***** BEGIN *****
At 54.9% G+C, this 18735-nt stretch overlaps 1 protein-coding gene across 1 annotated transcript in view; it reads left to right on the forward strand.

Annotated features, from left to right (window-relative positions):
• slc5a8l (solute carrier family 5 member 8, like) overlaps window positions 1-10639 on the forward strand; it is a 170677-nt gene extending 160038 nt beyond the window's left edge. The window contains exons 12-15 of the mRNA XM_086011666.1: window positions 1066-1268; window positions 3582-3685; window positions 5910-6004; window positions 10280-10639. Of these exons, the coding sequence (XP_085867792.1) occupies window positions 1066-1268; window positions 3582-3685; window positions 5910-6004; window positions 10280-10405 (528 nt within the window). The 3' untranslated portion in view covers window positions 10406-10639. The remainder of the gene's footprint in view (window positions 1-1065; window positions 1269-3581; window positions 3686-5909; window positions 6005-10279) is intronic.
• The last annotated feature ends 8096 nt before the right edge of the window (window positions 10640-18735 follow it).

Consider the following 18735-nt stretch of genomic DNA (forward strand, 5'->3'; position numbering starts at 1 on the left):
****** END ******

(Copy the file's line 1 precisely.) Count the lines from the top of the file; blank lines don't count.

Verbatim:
At 54.9% G+C, this 18735-nt stretch overlaps 1 protein-coding gene across 1 annotated transcript in view; it reads left to right on the forward strand.